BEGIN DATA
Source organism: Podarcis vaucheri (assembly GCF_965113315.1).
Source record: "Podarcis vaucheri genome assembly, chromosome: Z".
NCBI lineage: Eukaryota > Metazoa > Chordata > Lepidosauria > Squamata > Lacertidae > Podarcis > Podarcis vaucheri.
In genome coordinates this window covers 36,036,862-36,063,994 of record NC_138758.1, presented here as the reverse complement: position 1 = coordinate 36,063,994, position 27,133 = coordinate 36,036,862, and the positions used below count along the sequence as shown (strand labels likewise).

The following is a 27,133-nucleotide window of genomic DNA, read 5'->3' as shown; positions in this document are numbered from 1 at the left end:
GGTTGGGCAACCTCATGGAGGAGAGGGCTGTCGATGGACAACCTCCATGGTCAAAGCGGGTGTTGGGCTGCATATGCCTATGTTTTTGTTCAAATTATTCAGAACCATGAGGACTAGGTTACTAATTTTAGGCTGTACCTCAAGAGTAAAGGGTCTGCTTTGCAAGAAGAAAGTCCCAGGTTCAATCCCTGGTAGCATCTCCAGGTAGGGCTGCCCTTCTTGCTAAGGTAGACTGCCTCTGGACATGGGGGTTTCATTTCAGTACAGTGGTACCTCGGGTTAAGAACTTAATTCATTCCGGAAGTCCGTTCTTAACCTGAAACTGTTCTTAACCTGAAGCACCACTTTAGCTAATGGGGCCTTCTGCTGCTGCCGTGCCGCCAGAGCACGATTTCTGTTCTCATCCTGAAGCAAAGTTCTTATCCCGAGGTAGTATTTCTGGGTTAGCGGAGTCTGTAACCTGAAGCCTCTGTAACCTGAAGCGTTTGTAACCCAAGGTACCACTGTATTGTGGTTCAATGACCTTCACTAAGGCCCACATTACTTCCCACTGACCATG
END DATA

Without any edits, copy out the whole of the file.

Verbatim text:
Source organism: Podarcis vaucheri (assembly GCF_965113315.1).
Source record: "Podarcis vaucheri genome assembly, chromosome: Z".
NCBI lineage: Eukaryota > Metazoa > Chordata > Lepidosauria > Squamata > Lacertidae > Podarcis > Podarcis vaucheri.
In genome coordinates this window covers 36,036,862-36,063,994 of record NC_138758.1, presented here as the reverse complement: position 1 = coordinate 36,063,994, position 27,133 = coordinate 36,036,862, and the positions used below count along the sequence as shown (strand labels likewise).

The following is a 27,133-nucleotide window of genomic DNA, read 5'->3' as shown; positions in this document are numbered from 1 at the left end:
GGTTGGGCAACCTCATGGAGGAGAGGGCTGTCGATGGACAACCTCCATGGTCAAAGCGGGTGTTGGGCTGCATATGCCTATGTTTTTGTTCAAATTATTCAGAACCATGAGGACTAGGTTACTAATTTTAGGCTGTACCTCAAGAGTAAAGGGTCTGCTTTGCAAGAAGAAAGTCCCAGGTTCAATCCCTGGTAGCATCTCCAGGTAGGGCTGCCCTTCTTGCTAAGGTAGACTGCCTCTGGACATGGGGGTTTCATTTCAGTACAGTGGTACCTCGGGTTAAGAACTTAATTCATTCCGGAAGTCCGTTCTTAACCTGAAACTGTTCTTAACCTGAAGCACCACTTTAGCTAATGGGGCCTTCTGCTGCTGCCGTGCCGCCAGAGCACGATTTCTGTTCTCATCCTGAAGCAAAGTTCTTATCCCGAGGTAGTATTTCTGGGTTAGCGGAGTCTGTAACCTGAAGCCTCTGTAACCTGAAGCGTTTGTAACCCAAGGTACCACTGTATTGTGGTTCAATGACCTTCACTAAGGCCCACATTACTTCCCACTGACCATG